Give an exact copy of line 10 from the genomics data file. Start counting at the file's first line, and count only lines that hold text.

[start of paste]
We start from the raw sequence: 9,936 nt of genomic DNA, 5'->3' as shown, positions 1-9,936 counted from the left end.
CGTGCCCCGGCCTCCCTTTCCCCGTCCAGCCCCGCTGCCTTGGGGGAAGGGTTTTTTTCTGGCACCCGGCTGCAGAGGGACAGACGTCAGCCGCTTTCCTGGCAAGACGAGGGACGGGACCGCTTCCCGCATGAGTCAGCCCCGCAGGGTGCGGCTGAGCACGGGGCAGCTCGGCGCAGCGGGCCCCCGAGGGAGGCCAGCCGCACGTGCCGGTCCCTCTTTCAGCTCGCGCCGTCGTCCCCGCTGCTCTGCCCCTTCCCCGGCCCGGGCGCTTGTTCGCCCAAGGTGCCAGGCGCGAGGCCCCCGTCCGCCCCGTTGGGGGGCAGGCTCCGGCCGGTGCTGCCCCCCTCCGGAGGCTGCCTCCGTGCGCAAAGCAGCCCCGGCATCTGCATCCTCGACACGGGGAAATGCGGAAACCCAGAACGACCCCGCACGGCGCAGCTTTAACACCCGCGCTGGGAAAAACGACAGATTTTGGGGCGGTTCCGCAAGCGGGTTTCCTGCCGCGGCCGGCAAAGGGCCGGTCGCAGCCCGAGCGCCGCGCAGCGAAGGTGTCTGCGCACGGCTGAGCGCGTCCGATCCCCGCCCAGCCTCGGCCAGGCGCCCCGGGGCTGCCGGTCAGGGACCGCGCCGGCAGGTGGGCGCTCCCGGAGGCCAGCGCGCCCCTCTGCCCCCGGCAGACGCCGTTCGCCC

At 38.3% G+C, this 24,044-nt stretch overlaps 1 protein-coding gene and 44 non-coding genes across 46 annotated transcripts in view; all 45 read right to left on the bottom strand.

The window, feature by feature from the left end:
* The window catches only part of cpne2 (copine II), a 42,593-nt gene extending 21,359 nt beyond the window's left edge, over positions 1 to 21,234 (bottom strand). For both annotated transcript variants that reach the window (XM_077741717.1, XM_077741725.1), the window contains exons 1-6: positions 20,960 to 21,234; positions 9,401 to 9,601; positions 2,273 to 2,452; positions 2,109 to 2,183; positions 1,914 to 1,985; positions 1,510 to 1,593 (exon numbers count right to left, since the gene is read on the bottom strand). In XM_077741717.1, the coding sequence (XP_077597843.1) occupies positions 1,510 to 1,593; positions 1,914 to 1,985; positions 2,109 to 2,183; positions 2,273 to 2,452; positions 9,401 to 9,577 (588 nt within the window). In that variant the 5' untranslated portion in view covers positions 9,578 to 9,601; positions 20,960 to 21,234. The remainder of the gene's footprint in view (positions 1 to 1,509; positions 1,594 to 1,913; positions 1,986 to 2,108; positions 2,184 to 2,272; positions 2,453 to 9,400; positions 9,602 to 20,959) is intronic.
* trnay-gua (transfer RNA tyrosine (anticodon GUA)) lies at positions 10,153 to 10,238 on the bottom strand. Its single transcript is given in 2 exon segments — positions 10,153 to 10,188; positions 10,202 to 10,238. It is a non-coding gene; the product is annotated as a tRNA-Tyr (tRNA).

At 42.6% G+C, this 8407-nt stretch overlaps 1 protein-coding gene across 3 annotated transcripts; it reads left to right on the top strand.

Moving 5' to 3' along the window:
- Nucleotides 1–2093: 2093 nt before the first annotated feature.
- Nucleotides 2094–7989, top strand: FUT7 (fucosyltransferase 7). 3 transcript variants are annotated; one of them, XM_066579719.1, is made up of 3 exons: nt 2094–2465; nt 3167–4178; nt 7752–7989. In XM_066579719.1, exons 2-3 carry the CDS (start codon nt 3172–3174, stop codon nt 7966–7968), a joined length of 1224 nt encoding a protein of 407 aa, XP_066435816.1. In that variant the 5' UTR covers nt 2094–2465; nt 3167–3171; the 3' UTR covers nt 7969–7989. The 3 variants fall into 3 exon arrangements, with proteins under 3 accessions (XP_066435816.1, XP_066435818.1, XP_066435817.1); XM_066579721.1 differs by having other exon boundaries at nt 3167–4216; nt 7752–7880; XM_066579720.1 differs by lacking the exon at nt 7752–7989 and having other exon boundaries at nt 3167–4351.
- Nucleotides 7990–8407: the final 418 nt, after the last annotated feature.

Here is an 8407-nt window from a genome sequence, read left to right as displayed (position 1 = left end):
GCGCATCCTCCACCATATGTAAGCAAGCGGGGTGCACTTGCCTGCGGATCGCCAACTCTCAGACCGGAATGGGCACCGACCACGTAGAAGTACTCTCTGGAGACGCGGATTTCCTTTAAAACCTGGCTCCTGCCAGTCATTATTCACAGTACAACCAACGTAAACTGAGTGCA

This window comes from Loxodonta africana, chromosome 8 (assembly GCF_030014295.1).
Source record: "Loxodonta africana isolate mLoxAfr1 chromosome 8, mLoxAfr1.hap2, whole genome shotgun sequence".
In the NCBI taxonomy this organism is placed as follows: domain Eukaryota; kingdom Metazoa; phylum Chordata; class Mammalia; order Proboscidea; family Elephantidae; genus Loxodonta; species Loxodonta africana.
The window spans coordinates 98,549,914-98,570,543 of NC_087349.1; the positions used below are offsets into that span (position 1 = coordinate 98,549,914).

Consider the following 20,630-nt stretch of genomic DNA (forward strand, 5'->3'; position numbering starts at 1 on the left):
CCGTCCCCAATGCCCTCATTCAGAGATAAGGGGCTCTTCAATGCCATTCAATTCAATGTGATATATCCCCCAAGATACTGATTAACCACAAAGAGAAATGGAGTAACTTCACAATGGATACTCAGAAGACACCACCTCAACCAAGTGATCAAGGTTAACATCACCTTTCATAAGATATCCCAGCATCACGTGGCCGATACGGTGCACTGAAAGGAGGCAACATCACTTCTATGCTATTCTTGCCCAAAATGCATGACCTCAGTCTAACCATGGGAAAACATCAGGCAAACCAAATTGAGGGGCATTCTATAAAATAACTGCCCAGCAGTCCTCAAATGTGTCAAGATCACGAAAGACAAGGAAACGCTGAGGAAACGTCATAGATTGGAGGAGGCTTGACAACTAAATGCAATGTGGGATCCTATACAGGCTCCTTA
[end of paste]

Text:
- Nucleotides 2094–7989, top strand: FUT7 (fucosyltransferase 7). 3 transcript variants are annotated; one of them, XM_066579719.1, is made up of 3 exons: nt 2094–2465; nt 3167–4178; nt 7752–7989. In XM_066579719.1, exons 2-3 carry the CDS (start codon nt 3172–3174, stop codon nt 7966–7968), a joined length of 1224 nt encoding a protein of 407 aa, XP_066435816.1. In that variant the 5' UTR covers nt 2094–2465; nt 3167–3171; the 3' UTR covers nt 7969–7989. The 3 variants fall into 3 exon arrangements, with proteins under 3 accessions (XP_066435816.1, XP_066435818.1, XP_066435817.1); XM_066579721.1 differs by having other exon boundaries at nt 3167–4216; nt 7752–7880; XM_066579720.1 differs by lacking the exon at nt 7752–7989 and having other exon boundaries at nt 3167–4351.